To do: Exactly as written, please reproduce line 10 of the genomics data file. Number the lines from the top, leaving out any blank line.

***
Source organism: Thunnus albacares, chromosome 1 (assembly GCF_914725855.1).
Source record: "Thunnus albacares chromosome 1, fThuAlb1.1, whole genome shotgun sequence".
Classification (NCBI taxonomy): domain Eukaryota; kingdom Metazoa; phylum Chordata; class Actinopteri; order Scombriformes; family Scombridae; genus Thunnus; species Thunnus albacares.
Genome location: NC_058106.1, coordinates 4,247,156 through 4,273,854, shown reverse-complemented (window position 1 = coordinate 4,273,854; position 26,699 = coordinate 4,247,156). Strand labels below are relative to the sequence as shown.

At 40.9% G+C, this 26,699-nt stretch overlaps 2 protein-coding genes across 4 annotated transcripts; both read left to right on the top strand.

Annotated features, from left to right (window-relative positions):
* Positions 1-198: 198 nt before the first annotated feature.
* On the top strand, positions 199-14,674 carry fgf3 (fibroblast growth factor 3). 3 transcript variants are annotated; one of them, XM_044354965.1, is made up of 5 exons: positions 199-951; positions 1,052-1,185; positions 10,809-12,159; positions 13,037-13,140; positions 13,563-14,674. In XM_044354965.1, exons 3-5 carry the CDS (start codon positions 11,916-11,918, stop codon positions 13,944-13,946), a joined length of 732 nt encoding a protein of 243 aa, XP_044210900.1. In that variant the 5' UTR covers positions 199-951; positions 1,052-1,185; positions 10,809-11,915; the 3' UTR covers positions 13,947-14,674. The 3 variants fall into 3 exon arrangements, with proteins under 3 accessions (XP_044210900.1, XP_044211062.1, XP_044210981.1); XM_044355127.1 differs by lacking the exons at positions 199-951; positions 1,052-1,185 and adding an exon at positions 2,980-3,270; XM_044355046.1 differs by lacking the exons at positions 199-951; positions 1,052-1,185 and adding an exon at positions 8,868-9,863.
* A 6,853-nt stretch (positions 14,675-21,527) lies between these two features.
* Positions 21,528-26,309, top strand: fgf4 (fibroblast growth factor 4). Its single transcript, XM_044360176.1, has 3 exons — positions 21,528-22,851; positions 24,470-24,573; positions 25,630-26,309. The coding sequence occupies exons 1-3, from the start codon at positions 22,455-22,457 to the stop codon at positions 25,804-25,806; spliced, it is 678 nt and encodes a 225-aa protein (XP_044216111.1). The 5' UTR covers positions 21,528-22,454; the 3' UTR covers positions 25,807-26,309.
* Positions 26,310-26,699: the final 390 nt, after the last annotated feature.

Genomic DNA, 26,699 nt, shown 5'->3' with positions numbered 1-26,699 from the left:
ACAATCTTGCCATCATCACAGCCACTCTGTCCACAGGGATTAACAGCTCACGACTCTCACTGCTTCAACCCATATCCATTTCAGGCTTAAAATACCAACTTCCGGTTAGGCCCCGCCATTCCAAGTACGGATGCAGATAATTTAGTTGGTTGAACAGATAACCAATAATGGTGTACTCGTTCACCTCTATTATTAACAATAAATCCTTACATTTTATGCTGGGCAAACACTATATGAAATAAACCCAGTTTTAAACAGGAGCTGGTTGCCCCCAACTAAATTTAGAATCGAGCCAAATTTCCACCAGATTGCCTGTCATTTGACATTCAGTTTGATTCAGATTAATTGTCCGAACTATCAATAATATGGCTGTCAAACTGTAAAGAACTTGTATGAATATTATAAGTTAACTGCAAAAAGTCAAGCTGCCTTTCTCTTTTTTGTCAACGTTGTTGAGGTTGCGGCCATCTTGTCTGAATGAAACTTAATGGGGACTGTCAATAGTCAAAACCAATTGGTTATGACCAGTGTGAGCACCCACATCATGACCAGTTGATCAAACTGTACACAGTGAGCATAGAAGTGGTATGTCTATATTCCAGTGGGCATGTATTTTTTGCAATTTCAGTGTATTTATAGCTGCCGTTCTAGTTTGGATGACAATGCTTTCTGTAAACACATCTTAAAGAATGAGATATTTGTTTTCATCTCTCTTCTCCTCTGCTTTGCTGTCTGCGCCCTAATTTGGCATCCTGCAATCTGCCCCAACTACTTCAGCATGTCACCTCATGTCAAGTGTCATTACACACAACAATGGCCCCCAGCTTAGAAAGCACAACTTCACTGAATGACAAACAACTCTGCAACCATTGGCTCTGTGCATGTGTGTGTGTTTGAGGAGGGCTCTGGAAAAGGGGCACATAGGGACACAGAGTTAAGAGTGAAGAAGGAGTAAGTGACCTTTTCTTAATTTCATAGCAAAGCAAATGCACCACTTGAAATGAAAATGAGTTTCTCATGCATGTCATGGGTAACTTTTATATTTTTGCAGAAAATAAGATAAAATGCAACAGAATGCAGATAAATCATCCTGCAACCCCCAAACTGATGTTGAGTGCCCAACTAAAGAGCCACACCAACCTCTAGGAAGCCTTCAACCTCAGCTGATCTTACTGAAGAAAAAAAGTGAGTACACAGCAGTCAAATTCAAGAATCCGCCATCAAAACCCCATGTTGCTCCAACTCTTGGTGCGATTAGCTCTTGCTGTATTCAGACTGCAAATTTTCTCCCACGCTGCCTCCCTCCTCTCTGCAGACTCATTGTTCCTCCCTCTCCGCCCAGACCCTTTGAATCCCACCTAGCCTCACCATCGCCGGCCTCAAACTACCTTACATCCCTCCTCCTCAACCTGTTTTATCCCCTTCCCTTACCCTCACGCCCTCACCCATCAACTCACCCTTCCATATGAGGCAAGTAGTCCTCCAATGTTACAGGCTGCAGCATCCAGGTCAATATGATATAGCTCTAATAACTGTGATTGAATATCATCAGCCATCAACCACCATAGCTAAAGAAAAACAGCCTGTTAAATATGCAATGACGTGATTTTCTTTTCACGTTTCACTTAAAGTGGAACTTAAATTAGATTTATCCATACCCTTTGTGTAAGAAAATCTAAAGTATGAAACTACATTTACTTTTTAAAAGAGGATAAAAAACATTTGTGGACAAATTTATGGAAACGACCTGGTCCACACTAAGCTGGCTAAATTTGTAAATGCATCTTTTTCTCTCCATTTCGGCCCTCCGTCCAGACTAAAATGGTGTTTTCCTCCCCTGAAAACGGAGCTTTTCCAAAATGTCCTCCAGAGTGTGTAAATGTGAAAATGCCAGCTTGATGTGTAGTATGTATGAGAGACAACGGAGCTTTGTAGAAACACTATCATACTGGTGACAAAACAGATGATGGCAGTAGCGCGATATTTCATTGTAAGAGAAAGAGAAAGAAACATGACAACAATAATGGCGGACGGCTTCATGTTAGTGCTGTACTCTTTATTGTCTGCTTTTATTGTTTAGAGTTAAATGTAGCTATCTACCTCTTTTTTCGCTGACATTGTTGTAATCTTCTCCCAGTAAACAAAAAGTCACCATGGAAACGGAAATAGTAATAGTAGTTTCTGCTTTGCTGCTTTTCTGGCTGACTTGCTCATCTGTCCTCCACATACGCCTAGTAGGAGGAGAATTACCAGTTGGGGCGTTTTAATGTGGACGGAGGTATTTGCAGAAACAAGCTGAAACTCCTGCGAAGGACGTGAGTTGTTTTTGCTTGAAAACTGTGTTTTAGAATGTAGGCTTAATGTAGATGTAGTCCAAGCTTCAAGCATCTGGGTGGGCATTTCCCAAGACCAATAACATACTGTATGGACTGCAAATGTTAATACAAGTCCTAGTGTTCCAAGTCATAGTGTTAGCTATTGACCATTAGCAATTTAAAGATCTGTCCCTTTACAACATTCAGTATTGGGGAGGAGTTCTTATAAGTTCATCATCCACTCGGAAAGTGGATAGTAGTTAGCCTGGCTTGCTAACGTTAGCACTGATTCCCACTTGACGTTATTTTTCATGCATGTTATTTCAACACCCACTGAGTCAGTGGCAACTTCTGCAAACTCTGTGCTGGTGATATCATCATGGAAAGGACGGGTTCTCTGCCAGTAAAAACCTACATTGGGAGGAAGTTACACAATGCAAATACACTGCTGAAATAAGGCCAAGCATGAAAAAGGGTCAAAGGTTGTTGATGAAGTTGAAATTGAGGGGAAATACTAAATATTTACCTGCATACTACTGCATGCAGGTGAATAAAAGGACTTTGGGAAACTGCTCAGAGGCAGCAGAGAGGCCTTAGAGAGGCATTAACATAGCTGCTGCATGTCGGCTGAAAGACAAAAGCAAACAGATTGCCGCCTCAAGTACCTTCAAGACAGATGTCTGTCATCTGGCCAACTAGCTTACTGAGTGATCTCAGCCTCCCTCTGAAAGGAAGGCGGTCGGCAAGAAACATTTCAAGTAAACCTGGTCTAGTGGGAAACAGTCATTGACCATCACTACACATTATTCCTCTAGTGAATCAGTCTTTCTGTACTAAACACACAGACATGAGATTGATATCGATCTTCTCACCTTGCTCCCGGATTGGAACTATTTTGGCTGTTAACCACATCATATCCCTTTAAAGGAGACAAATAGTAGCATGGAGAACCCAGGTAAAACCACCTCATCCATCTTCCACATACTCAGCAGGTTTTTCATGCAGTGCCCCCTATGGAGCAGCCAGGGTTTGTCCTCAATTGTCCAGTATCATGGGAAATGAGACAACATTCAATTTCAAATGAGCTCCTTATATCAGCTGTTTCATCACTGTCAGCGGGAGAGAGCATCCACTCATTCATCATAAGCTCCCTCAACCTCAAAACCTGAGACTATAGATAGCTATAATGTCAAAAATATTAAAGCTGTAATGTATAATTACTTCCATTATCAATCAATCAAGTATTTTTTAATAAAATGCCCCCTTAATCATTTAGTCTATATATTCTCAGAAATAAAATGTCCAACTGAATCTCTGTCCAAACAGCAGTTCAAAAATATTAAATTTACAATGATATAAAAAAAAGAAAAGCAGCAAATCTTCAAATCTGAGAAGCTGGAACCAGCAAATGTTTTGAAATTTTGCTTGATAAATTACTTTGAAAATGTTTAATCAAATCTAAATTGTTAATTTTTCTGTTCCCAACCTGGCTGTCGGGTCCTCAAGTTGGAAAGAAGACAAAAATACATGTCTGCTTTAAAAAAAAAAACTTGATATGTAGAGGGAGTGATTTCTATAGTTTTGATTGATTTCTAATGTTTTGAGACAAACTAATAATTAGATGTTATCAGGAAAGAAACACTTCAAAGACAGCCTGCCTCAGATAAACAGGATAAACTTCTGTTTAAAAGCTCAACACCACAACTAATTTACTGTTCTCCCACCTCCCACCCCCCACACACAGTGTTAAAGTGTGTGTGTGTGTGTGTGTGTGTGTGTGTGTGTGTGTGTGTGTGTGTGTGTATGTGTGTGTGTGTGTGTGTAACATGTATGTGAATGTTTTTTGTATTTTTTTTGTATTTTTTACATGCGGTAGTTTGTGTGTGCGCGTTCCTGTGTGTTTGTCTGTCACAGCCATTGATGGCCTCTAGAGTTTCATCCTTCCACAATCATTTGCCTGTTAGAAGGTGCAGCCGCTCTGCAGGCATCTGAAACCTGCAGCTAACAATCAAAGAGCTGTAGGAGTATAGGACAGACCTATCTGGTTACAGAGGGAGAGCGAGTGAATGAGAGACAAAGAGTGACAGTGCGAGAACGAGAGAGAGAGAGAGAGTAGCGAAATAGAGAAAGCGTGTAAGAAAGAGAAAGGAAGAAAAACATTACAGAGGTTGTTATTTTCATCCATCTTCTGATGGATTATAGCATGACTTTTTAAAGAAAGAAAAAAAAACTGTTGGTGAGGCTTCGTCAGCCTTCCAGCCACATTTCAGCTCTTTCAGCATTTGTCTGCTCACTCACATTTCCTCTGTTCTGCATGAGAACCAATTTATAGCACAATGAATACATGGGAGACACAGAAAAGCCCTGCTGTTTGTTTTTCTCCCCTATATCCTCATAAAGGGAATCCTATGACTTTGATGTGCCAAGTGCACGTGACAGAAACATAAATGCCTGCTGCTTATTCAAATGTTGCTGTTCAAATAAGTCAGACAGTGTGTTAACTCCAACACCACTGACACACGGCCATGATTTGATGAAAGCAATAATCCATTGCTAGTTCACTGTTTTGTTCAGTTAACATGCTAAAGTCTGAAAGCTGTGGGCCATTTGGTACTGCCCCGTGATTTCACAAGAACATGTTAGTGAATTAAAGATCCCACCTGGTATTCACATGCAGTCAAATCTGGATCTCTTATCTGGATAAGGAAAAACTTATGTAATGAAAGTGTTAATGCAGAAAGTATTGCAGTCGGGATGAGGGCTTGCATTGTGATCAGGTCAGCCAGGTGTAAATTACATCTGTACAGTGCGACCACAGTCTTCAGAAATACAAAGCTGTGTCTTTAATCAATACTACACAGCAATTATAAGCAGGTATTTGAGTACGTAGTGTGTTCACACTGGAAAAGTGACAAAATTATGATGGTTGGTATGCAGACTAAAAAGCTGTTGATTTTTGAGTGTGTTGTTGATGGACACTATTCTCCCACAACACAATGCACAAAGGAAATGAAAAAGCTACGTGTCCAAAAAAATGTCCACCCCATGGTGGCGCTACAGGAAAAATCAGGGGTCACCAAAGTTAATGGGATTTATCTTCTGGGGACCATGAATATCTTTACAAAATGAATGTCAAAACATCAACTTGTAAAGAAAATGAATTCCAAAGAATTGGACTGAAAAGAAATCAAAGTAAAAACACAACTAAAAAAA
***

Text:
* Positions 21,528-26,309, top strand: fgf4 (fibroblast growth factor 4). Its single transcript, XM_044360176.1, has 3 exons — positions 21,528-22,851; positions 24,470-24,573; positions 25,630-26,309. The coding sequence occupies exons 1-3, from the start codon at positions 22,455-22,457 to the stop codon at positions 25,804-25,806; spliced, it is 678 nt and encodes a 225-aa protein (XP_044216111.1). The 5' UTR covers positions 21,528-22,454; the 3' UTR covers positions 25,807-26,309.